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    I like marycarney's reply. My commute is about 35 miles, and I usually listen to an audio book if I'm really tired because it helps keep me awake, or blast some "90s Pop Radio" on Pandora (I'm a 90s child.. born in '87). It helps me disconnect from work, singing along with the radio IS very cathartic, and usually by the time I'm home I'm able to let it all go.
    marycarney and macawake like this.
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    Thank you all for your replies, support, and advice. I really appreciate it! I'm most definitely going to talk with one or two of my professors to gain their insight, thank you for reminding me that they are an excellent resource outside of academics alone. I tend to forget that.

    I think that I'm going to be able to handle it. It is very new to me, but I think that I'll find my niche somewhere and strike a good balance between work and my life. I've been a restaurant server for years and there used to be things that would really get to me here and there but as the time passed I've noticed that nothing really bothers me for more than a couple of minutes, if at all anymore. I really can't even remember the last time that I had a bad day. In fact, I worked all day today and couldn't tell you a darn thing about it, lol. It is amazing how a little experience, maturity, and the passage of time can change things.

    Like many of you, I think that a little distraction right after the hospital will be a great benefit. With a relaxing routine and the right brain training, it should be possible for me to strike that balance that I'm so happy to hear most of you have.

    Thank you all again!
    beckster_01, tnmarie, and macawake like this.
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    It's 24 hour care and we cannot solve the world's problems, no matter how much we might want to.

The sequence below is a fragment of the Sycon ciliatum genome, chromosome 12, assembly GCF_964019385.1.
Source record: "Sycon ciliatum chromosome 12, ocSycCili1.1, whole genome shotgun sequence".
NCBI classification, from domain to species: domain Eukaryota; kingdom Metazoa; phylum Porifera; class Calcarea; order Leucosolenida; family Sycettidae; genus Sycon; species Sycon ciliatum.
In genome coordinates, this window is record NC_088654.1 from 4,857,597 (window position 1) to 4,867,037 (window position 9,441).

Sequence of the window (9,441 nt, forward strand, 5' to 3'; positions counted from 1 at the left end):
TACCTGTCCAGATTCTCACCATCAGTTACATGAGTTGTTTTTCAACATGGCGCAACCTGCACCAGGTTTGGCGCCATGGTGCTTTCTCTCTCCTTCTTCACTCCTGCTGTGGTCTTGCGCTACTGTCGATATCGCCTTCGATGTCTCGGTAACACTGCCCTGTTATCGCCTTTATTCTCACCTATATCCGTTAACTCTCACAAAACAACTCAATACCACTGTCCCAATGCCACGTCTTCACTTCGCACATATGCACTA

I reflect on my day and leave the rest at work. I can't do anything from home. Exercise and a healthy diet keeps me centred. Sometimes I will discuss situations with other nurse friends to de-stress, and this helps too.
    NurseDirtyBird, Tait, and macawake like this.
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    It can really be tough thing to do, one needs to learn to adjust with work. I still have the habit of talking about work when I go home, however, I also train myself not to do it often.
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    One poster suggested the word depression. This may be accurate or not. Certainly overwhelmed is common and can lead to a narrower focus. In some cases it would be clinicals. In others it might be re-reading insignificant parts of the anatomy book so you know every bone rather than much about bone breakage. Our minds are not always linear.

    People have given good suggestions. One I heard when I was young in nursing was "When you take off your cap put your shift in it". I preferred to review the shift on my ride home and think of all the things I did right. I learned early we can beat ourselves up for not being perfect. This kept me from burnout and happy in my chosen career.

    After discussing this with a trusted person keep an eye on your moods. make sure you are taking good care of yourself. Food, fluids, exercise and rest. All things students put aside to make it in school. Your body will rebel without care. You cannot care for others if you do not care for yourself.
    GrnTea likes this.